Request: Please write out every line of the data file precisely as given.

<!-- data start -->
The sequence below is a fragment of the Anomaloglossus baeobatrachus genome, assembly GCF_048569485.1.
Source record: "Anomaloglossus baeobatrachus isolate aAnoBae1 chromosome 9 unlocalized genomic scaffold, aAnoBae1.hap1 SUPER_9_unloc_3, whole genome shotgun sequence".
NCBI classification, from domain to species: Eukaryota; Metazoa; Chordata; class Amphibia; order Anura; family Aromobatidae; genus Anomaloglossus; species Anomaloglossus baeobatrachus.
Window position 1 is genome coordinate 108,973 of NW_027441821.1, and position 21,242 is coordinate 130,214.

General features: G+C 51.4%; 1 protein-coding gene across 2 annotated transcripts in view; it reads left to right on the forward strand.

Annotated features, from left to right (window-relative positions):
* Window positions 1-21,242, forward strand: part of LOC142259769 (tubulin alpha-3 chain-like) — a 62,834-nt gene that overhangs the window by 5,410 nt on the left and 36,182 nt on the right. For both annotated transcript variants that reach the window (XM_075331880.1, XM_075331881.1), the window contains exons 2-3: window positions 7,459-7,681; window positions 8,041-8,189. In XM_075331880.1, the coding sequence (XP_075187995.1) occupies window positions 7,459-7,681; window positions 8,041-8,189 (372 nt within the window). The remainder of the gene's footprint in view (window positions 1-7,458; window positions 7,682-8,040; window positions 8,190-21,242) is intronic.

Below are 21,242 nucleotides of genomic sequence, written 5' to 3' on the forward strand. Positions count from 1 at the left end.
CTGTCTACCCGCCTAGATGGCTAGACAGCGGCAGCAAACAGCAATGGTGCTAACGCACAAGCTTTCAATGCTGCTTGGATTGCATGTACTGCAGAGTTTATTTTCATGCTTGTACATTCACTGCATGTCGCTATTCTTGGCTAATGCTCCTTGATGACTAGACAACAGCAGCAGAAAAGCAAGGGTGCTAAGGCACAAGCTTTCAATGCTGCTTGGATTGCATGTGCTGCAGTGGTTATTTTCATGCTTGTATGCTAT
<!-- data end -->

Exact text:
The sequence below is a fragment of the Anomaloglossus baeobatrachus genome, assembly GCF_048569485.1.
Source record: "Anomaloglossus baeobatrachus isolate aAnoBae1 chromosome 9 unlocalized genomic scaffold, aAnoBae1.hap1 SUPER_9_unloc_3, whole genome shotgun sequence".
NCBI classification, from domain to species: Eukaryota; Metazoa; Chordata; class Amphibia; order Anura; family Aromobatidae; genus Anomaloglossus; species Anomaloglossus baeobatrachus.
Window position 1 is genome coordinate 108,973 of NW_027441821.1, and position 21,242 is coordinate 130,214.

General features: G+C 51.4%; 1 protein-coding gene across 2 annotated transcripts in view; it reads left to right on the forward strand.

Annotated features, from left to right (window-relative positions):
* Window positions 1-21,242, forward strand: part of LOC142259769 (tubulin alpha-3 chain-like) — a 62,834-nt gene that overhangs the window by 5,410 nt on the left and 36,182 nt on the right. For both annotated transcript variants that reach the window (XM_075331880.1, XM_075331881.1), the window contains exons 2-3: window positions 7,459-7,681; window positions 8,041-8,189. In XM_075331880.1, the coding sequence (XP_075187995.1) occupies window positions 7,459-7,681; window positions 8,041-8,189 (372 nt within the window). The remainder of the gene's footprint in view (window positions 1-7,458; window positions 7,682-8,040; window positions 8,190-21,242) is intronic.

Below are 21,242 nucleotides of genomic sequence, written 5' to 3' on the forward strand. Positions count from 1 at the left end.
CTGTCTACCCGCCTAGATGGCTAGACAGCGGCAGCAAACAGCAATGGTGCTAACGCACAAGCTTTCAATGCTGCTTGGATTGCATGTACTGCAGAGTTTATTTTCATGCTTGTACATTCACTGCATGTCGCTATTCTTGGCTAATGCTCCTTGATGACTAGACAACAGCAGCAGAAAAGCAAGGGTGCTAAGGCACAAGCTTTCAATGCTGCTTGGATTGCATGTGCTGCAGTGGTTATTTTCATGCTTGTATGCTAT